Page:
Parents and Teachers: Use the coupon code "summerisclose" to receive 60% off (yes 60) your subscription to MrN 365 (https://mrn365.com). If you choose to renew your subscription after one year, you'll pay the same discounted rate.
John Adams was born in 1735 to Henry and Susanna Boylston Adams. Adams graduated from Harvard University in 1755 and became an attorney in 1758. From an early age, Adams developed intense feelings for political causes. He wrote powerful speeches against the Stamp Act of 1765 but also defended British soldiers charged with murder after the Boston Massacre. In 1764, he married Abigail Smith. Together they would have five children, including future president John Quincy Adams. Their marriage would provide a source of comfort for John during his years away from her negotiating in Europe.
Political Life and Presidential Years
In 1771, Adams was elected to the Massachusetts House of Representatives, and later, to the Continental Congress in 1774. Adams carried great influence among the members of Congress and strongly favored separation from England. Adams also assisted in the drafting of the Declaration of Independence and the Massachusetts Constitution. He quickly became a vocal leader in the quest for independence and gained a reputation for being incorruptible, stubborn, and fiery. After spending several years negotiating business treaties with European powers at the conclusion of the Revolutionary War, Adams was elected as the second president of the United States (he lost to George Washington previously and served two terms as his vice president). His presidency, however, was marred by the passage of the Alien and Sedition Acts, controversy within his Federalist Party regarding foreign policy, and a general feeling that Federalists relied more on the ideas of Alexander Hamilton than his. Adams was defeated by Thomas Jefferson in 1800 in his bid for a second term in the presidency.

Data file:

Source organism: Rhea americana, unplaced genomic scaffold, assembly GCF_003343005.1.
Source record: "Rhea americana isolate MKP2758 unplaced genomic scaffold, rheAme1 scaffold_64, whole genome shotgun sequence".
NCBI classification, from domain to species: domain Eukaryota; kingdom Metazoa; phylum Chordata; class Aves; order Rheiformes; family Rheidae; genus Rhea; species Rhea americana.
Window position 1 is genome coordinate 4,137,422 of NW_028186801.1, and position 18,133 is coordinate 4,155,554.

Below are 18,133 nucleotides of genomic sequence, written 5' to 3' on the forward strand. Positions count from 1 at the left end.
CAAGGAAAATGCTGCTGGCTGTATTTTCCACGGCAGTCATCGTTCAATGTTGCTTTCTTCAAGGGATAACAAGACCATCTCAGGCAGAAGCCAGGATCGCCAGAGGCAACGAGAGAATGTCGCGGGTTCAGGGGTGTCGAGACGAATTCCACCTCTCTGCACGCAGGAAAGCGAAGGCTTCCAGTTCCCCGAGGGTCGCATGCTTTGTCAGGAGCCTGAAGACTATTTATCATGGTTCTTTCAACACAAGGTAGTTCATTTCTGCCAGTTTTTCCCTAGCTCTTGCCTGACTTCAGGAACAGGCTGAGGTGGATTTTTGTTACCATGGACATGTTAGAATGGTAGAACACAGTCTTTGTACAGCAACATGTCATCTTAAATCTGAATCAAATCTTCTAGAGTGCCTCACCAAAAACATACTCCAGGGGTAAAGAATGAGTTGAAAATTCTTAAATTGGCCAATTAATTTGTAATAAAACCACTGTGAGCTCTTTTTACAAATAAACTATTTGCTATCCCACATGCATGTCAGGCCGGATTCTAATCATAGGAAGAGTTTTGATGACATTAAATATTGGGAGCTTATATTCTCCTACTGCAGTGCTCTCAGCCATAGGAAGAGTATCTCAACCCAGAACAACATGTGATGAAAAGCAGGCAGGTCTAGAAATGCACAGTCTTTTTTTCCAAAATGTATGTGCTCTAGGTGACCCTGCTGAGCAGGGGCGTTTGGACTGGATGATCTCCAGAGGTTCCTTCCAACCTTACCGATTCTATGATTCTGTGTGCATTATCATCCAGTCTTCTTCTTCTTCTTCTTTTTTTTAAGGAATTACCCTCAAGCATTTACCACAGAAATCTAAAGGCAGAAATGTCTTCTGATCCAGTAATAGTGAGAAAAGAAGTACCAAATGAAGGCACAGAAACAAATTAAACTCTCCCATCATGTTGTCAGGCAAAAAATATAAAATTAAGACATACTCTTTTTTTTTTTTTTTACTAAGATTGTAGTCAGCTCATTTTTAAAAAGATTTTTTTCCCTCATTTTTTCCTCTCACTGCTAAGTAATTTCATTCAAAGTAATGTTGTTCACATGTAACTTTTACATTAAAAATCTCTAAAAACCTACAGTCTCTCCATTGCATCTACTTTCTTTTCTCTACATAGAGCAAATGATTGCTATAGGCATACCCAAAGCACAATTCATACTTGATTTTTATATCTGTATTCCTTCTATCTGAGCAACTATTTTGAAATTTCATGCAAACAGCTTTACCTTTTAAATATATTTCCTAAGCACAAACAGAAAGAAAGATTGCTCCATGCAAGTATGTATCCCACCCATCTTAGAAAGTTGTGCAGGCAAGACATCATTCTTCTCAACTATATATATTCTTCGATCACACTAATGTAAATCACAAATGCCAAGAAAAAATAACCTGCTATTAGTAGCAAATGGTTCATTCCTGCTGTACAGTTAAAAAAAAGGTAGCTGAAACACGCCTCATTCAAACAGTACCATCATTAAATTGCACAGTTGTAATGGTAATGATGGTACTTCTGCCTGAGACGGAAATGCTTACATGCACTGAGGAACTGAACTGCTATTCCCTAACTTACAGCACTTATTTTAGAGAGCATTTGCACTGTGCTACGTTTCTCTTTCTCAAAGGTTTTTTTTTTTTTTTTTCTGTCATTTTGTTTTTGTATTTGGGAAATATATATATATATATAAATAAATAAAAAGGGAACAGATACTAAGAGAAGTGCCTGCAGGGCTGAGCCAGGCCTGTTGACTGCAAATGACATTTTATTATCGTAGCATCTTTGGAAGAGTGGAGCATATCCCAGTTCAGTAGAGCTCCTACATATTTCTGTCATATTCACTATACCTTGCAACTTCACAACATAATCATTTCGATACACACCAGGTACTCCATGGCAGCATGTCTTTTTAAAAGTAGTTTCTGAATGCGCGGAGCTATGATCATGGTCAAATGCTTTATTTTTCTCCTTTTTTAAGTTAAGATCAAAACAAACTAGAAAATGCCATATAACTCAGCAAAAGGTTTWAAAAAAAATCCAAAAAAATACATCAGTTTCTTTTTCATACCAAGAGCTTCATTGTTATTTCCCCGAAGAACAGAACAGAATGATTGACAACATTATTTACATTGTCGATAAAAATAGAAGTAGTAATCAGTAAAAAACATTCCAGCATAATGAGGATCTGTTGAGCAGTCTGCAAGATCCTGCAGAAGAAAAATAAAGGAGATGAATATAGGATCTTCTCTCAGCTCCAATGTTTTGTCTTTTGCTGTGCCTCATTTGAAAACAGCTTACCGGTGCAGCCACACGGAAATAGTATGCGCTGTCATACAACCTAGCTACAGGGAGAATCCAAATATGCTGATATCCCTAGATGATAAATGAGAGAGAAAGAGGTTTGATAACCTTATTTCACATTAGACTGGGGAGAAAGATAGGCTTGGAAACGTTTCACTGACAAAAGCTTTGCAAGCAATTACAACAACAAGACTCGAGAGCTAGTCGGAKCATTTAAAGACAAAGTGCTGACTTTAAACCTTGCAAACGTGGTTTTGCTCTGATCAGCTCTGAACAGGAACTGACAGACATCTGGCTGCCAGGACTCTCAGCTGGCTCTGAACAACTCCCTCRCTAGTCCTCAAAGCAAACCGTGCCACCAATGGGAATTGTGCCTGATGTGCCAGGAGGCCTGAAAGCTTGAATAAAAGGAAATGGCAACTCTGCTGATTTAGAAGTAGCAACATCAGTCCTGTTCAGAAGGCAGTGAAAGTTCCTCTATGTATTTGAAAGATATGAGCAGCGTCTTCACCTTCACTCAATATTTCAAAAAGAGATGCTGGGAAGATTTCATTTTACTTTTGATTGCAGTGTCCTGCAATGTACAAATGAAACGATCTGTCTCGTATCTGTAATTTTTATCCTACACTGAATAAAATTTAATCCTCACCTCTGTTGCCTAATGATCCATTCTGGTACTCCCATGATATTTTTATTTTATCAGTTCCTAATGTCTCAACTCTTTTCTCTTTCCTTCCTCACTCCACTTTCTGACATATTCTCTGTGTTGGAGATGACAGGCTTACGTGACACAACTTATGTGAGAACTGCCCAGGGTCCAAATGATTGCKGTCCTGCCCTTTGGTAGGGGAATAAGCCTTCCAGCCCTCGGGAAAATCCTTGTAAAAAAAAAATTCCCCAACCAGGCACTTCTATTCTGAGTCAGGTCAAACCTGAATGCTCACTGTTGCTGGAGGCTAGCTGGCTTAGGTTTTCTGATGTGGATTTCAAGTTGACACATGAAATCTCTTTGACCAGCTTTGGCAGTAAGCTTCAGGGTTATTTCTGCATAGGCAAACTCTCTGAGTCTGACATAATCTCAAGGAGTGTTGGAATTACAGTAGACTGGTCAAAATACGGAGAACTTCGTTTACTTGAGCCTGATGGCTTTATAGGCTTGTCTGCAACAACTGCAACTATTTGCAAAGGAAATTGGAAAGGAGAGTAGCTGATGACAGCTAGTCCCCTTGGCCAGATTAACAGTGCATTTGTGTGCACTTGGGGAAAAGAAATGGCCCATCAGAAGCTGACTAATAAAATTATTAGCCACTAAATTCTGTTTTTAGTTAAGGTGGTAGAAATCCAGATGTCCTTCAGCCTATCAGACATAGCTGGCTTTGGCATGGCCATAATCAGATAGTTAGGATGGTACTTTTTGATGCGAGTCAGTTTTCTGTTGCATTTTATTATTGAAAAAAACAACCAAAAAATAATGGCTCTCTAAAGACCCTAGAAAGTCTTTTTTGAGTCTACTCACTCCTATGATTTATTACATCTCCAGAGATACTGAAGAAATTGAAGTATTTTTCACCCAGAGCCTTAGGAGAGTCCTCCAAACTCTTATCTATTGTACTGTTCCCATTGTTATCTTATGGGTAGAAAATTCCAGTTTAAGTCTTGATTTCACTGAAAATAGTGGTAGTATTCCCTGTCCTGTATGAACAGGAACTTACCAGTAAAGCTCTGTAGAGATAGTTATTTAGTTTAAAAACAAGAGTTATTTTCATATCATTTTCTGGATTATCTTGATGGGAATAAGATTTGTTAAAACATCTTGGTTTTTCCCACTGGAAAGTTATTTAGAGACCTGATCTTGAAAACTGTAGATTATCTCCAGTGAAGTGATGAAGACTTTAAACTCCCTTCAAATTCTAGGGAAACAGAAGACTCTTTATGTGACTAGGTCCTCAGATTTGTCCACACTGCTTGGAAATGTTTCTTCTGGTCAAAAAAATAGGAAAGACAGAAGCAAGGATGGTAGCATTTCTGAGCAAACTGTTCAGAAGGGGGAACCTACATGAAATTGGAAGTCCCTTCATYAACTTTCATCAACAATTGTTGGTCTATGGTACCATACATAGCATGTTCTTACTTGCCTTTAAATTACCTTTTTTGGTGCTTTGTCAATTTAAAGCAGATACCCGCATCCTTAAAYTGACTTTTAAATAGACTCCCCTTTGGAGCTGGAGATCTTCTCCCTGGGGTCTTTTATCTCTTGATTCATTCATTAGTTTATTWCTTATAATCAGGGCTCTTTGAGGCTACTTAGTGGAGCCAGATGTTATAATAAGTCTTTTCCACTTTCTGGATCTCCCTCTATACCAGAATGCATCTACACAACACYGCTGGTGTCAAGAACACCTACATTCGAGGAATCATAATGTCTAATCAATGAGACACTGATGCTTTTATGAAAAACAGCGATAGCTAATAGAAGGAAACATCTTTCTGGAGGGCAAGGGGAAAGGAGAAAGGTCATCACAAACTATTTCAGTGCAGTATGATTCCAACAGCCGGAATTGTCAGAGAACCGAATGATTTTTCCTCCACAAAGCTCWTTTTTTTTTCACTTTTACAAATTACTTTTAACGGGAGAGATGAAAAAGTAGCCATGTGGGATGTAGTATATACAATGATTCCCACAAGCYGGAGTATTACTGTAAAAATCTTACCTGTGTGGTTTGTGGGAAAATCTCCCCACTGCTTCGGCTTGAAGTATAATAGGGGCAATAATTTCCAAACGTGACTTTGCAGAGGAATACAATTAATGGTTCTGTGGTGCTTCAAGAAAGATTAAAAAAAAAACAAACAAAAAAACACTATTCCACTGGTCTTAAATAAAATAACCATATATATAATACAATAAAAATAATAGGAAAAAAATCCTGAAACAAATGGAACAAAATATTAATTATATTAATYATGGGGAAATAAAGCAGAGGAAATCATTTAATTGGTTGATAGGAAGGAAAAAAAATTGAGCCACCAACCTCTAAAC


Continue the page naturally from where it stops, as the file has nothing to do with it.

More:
Declaration of Independence by John Trumbull. John Adams is at center with hands on hips.
Later Life and Relationship with Thomas Jefferson
After completing his term as president, Adams became depressed and moved back to his home, called Peacefield, near Quincy, Massachusetts. He completely dropped out of politics. In 1812, however, he began corresponding with Thomas Jefferson, and the two former presidents sent letters to each other for fourteen years about politics, government, and philosophy. In 1825, his son, John Quincy Adams, was elected as America’s sixth president. On July 4, 1826, the 50th anniversary of the adoption of the Declaration of Independence, John Adams died at his home. Ironically, his friend and fellow Founding Father Thomas Jefferson died the same day, only hours before him.
Legacy as a Founding Father
Today, John Adams is remembered as one of the Founding Fathers. For much of history, however, he was overshadowed by the likes of Thomas Jefferson, George Washington, and Benjamin Franklin (whom Adams detested). Recently, however, Adams has been brought back into significance with the famous David McCullough novel called John Adams, which was turned into a popular seven-part film.